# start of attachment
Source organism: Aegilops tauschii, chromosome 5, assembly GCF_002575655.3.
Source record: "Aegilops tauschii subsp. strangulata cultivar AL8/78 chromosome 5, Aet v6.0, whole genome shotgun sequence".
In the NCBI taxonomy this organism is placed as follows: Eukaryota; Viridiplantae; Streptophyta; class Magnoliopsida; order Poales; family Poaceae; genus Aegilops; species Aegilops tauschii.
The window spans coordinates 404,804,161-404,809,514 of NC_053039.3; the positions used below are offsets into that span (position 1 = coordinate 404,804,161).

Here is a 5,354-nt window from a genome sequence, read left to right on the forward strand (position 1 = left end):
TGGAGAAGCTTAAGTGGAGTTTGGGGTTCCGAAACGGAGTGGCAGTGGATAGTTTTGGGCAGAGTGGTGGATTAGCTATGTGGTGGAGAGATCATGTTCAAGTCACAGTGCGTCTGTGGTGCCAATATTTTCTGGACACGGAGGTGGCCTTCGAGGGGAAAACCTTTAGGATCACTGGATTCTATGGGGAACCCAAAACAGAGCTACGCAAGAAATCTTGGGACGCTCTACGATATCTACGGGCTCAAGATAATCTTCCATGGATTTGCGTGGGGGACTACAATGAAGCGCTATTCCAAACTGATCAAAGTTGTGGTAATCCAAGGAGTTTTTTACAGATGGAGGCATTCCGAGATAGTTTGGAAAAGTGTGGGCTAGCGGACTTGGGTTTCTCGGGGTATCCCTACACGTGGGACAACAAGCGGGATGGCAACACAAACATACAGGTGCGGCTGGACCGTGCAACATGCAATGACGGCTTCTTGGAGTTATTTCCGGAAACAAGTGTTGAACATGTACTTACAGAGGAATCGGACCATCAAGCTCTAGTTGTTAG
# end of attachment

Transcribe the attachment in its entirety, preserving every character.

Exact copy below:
Source organism: Aegilops tauschii, chromosome 5, assembly GCF_002575655.3.
Source record: "Aegilops tauschii subsp. strangulata cultivar AL8/78 chromosome 5, Aet v6.0, whole genome shotgun sequence".
In the NCBI taxonomy this organism is placed as follows: Eukaryota; Viridiplantae; Streptophyta; class Magnoliopsida; order Poales; family Poaceae; genus Aegilops; species Aegilops tauschii.
The window spans coordinates 404,804,161-404,809,514 of NC_053039.3; the positions used below are offsets into that span (position 1 = coordinate 404,804,161).

Here is a 5,354-nt window from a genome sequence, read left to right on the forward strand (position 1 = left end):
TGGAGAAGCTTAAGTGGAGTTTGGGGTTCCGAAACGGAGTGGCAGTGGATAGTTTTGGGCAGAGTGGTGGATTAGCTATGTGGTGGAGAGATCATGTTCAAGTCACAGTGCGTCTGTGGTGCCAATATTTTCTGGACACGGAGGTGGCCTTCGAGGGGAAAACCTTTAGGATCACTGGATTCTATGGGGAACCCAAAACAGAGCTACGCAAGAAATCTTGGGACGCTCTACGATATCTACGGGCTCAAGATAATCTTCCATGGATTTGCGTGGGGGACTACAATGAAGCGCTATTCCAAACTGATCAAAGTTGTGGTAATCCAAGGAGTTTTTTACAGATGGAGGCATTCCGAGATAGTTTGGAAAAGTGTGGGCTAGCGGACTTGGGTTTCTCGGGGTATCCCTACACGTGGGACAACAAGCGGGATGGCAACACAAACATACAGGTGCGGCTGGACCGTGCAACATGCAATGACGGCTTCTTGGAGTTATTTCCGGAAACAAGTGTTGAACATGTACTTACAGAGGAATCGGACCATCAAGCTCTAGTTGTTAG